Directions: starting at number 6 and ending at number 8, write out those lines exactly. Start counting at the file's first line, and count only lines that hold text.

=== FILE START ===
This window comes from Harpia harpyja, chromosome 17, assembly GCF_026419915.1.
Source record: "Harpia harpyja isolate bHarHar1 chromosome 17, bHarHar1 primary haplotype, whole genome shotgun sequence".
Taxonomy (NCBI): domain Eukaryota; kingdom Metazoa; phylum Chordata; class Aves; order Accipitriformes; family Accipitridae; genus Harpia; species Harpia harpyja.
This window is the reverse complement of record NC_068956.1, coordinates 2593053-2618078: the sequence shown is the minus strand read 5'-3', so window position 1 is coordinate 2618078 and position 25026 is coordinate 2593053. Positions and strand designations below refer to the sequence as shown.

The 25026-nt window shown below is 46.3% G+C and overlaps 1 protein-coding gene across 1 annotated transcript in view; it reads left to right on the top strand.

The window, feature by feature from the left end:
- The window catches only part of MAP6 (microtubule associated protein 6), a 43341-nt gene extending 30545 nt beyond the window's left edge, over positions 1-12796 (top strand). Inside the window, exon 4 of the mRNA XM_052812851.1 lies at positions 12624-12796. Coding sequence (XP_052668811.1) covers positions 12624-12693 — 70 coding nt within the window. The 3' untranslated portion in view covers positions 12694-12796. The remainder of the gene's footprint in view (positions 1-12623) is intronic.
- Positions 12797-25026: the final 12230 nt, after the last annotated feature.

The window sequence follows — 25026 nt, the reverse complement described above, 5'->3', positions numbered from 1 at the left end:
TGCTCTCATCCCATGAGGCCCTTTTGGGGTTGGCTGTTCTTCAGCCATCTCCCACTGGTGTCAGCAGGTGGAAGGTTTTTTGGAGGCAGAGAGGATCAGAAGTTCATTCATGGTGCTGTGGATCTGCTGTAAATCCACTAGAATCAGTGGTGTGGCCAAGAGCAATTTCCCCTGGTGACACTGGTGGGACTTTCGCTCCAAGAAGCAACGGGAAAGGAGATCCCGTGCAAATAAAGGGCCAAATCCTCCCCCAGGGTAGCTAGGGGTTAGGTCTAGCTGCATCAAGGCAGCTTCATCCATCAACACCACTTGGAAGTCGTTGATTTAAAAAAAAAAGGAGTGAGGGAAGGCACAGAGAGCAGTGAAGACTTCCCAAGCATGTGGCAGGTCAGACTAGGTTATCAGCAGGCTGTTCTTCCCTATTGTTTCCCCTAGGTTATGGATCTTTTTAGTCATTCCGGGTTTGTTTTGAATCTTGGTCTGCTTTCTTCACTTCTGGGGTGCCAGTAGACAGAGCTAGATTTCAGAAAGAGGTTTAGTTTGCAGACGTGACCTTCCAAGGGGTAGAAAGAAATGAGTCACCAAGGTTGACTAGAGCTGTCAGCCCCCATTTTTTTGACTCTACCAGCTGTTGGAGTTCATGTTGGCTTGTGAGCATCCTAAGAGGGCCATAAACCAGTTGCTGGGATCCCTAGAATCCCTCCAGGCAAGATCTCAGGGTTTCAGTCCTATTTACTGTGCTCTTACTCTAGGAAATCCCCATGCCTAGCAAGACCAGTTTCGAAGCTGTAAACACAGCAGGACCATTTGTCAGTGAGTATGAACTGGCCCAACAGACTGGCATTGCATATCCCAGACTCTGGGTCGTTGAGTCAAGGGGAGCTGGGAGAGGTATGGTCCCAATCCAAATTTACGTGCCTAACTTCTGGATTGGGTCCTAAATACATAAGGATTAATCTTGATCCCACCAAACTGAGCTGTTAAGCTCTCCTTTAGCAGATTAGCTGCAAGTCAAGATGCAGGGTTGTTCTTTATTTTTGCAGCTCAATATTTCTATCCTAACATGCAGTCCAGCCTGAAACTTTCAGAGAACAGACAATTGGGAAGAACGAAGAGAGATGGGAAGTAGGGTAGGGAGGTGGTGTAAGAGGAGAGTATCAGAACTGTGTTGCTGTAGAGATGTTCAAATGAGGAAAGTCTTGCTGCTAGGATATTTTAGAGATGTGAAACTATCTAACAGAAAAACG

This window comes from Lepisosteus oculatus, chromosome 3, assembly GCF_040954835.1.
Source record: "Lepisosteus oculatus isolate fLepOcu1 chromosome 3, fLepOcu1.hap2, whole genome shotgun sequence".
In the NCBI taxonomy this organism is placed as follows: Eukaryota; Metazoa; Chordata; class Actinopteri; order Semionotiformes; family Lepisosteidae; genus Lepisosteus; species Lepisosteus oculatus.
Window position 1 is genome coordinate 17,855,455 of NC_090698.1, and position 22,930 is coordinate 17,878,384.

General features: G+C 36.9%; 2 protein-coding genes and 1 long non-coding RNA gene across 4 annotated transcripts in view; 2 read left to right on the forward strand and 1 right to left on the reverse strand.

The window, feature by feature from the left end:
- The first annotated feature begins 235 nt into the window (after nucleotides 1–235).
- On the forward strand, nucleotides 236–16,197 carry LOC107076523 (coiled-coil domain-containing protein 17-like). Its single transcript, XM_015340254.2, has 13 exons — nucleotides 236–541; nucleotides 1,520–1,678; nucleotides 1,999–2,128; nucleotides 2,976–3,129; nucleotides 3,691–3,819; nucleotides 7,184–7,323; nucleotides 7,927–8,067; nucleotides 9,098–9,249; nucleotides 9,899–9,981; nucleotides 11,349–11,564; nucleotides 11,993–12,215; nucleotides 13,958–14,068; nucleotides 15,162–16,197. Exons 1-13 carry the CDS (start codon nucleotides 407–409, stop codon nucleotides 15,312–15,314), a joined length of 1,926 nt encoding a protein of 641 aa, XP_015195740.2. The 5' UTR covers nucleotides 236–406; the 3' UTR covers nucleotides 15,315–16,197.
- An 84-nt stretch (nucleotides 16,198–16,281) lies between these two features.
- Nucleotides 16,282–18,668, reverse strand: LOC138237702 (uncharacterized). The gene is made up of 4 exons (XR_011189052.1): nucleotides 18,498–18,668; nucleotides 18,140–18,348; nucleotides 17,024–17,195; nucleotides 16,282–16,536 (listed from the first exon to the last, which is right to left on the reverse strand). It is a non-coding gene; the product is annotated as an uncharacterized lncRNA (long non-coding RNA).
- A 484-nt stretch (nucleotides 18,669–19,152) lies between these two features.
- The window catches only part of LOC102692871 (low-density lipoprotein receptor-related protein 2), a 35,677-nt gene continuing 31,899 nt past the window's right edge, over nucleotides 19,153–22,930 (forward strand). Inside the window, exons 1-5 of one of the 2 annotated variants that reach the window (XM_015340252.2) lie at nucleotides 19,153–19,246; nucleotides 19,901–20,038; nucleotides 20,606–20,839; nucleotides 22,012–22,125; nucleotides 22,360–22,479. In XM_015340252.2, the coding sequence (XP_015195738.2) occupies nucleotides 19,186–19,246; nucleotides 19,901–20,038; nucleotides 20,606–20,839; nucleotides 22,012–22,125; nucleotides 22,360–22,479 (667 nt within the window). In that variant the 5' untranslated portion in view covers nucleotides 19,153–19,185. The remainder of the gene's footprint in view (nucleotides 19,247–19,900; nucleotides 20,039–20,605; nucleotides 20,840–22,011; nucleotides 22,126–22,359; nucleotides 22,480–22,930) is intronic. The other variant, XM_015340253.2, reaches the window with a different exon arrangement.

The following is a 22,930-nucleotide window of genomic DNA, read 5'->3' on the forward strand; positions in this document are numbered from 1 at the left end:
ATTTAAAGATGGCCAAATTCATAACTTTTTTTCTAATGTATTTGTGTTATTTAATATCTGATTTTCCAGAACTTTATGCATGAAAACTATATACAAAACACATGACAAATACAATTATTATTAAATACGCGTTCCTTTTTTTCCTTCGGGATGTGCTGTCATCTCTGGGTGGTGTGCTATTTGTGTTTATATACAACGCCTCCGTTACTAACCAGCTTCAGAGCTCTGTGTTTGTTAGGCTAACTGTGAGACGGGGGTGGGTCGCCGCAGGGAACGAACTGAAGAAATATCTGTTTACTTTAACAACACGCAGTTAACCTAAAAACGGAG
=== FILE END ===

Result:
The window, feature by feature from the left end:
- The window catches only part of MAP6 (microtubule associated protein 6), a 43341-nt gene extending 30545 nt beyond the window's left edge, over positions 1-12796 (top strand). Inside the window, exon 4 of the mRNA XM_052812851.1 lies at positions 12624-12796. Coding sequence (XP_052668811.1) covers positions 12624-12693 — 70 coding nt within the window. The 3' untranslated portion in view covers positions 12694-12796. The remainder of the gene's footprint in view (positions 1-12623) is intronic.
- Positions 12797-25026: the final 12230 nt, after the last annotated feature.